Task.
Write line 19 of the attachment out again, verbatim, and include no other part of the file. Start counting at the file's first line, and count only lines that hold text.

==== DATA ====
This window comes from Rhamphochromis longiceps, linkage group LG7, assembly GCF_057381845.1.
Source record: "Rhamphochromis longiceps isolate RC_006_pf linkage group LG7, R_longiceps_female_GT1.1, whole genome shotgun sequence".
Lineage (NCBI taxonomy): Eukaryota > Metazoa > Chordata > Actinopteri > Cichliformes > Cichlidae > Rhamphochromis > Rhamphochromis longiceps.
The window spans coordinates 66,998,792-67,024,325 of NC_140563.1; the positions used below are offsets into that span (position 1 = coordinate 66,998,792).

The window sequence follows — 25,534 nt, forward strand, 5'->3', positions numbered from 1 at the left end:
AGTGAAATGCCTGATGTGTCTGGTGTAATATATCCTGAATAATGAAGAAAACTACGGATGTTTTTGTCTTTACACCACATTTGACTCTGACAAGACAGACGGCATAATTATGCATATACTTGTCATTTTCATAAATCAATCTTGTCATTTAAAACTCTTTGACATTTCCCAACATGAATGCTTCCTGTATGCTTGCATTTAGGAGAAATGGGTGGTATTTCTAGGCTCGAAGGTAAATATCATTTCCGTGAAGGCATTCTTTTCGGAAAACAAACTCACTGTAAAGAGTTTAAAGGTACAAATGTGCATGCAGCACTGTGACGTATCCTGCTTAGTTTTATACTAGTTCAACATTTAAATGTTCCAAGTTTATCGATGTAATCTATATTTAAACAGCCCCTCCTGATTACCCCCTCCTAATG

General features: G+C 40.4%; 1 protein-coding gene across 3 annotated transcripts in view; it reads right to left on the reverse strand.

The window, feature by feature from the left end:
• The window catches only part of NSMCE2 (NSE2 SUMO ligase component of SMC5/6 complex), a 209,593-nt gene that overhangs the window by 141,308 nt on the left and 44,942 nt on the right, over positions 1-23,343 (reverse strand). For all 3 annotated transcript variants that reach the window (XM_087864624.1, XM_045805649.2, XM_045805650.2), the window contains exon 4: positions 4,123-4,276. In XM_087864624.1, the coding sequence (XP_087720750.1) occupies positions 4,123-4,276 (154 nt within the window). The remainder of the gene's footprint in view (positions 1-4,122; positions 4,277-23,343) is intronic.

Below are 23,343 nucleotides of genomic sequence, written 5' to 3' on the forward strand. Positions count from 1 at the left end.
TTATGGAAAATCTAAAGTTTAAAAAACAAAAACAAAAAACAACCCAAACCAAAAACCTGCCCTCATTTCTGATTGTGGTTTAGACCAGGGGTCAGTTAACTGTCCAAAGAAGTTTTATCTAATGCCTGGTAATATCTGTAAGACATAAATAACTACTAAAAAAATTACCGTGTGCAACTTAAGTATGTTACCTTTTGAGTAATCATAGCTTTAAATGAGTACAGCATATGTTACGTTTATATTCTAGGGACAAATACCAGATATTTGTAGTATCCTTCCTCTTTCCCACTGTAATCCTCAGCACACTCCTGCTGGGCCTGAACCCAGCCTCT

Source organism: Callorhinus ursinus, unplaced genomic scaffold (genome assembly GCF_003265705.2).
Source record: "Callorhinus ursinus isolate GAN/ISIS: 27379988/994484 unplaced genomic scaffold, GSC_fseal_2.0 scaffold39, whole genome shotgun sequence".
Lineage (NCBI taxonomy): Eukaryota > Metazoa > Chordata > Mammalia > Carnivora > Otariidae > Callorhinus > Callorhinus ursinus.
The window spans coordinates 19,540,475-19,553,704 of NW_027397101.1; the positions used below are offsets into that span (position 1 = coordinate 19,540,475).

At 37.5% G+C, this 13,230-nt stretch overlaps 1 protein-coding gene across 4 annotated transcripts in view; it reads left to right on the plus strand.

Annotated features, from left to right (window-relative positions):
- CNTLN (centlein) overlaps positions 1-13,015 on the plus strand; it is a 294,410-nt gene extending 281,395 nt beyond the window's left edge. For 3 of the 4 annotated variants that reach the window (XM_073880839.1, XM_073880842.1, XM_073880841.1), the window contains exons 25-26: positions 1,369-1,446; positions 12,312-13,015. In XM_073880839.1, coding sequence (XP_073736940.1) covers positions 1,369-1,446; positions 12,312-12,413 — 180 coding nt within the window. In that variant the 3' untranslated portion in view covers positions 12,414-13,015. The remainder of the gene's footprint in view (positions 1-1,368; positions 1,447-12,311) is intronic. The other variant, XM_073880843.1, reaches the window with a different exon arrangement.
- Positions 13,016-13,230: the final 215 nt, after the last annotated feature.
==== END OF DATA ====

- Positions 13,016-13,230: the final 215 nt, after the last annotated feature.